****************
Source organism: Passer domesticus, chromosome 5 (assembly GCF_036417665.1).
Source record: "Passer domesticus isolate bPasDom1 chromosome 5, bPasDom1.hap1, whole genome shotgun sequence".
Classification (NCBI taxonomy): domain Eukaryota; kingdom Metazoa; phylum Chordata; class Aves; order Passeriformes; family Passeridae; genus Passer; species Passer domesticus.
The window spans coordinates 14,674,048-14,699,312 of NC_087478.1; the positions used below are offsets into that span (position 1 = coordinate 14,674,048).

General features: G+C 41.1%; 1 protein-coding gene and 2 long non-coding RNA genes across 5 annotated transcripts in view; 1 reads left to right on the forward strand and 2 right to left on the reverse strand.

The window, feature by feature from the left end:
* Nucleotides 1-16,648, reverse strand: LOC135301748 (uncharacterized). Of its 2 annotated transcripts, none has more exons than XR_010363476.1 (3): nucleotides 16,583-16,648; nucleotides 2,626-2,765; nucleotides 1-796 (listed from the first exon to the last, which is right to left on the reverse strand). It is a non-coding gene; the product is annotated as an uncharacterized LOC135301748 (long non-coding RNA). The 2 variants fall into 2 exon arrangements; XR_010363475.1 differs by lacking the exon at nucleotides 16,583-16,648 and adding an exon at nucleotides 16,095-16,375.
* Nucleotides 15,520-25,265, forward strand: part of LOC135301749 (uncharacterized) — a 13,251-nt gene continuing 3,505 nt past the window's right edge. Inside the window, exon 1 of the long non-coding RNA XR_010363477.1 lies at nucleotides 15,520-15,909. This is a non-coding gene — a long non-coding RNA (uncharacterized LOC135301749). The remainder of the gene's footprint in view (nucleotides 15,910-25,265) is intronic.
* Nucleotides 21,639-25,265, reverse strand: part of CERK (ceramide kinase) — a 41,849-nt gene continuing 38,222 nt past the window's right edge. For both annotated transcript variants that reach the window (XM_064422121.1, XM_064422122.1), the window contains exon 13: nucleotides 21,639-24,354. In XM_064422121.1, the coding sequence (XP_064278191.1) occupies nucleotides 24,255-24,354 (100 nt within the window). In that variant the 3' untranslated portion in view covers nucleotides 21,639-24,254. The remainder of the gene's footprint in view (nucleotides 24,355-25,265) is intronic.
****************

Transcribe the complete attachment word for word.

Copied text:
Source organism: Passer domesticus, chromosome 5 (assembly GCF_036417665.1).
Source record: "Passer domesticus isolate bPasDom1 chromosome 5, bPasDom1.hap1, whole genome shotgun sequence".
Classification (NCBI taxonomy): domain Eukaryota; kingdom Metazoa; phylum Chordata; class Aves; order Passeriformes; family Passeridae; genus Passer; species Passer domesticus.
The window spans coordinates 14,674,048-14,699,312 of NC_087478.1; the positions used below are offsets into that span (position 1 = coordinate 14,674,048).

General features: G+C 41.1%; 1 protein-coding gene and 2 long non-coding RNA genes across 5 annotated transcripts in view; 1 reads left to right on the forward strand and 2 right to left on the reverse strand.

The window, feature by feature from the left end:
* Nucleotides 1-16,648, reverse strand: LOC135301748 (uncharacterized). Of its 2 annotated transcripts, none has more exons than XR_010363476.1 (3): nucleotides 16,583-16,648; nucleotides 2,626-2,765; nucleotides 1-796 (listed from the first exon to the last, which is right to left on the reverse strand). It is a non-coding gene; the product is annotated as an uncharacterized LOC135301748 (long non-coding RNA). The 2 variants fall into 2 exon arrangements; XR_010363475.1 differs by lacking the exon at nucleotides 16,583-16,648 and adding an exon at nucleotides 16,095-16,375.
* Nucleotides 15,520-25,265, forward strand: part of LOC135301749 (uncharacterized) — a 13,251-nt gene continuing 3,505 nt past the window's right edge. Inside the window, exon 1 of the long non-coding RNA XR_010363477.1 lies at nucleotides 15,520-15,909. This is a non-coding gene — a long non-coding RNA (uncharacterized LOC135301749). The remainder of the gene's footprint in view (nucleotides 15,910-25,265) is intronic.
* Nucleotides 21,639-25,265, reverse strand: part of CERK (ceramide kinase) — a 41,849-nt gene continuing 38,222 nt past the window's right edge. For both annotated transcript variants that reach the window (XM_064422121.1, XM_064422122.1), the window contains exon 13: nucleotides 21,639-24,354. In XM_064422121.1, the coding sequence (XP_064278191.1) occupies nucleotides 24,255-24,354 (100 nt within the window). In that variant the 3' untranslated portion in view covers nucleotides 21,639-24,254. The remainder of the gene's footprint in view (nucleotides 24,355-25,265) is intronic.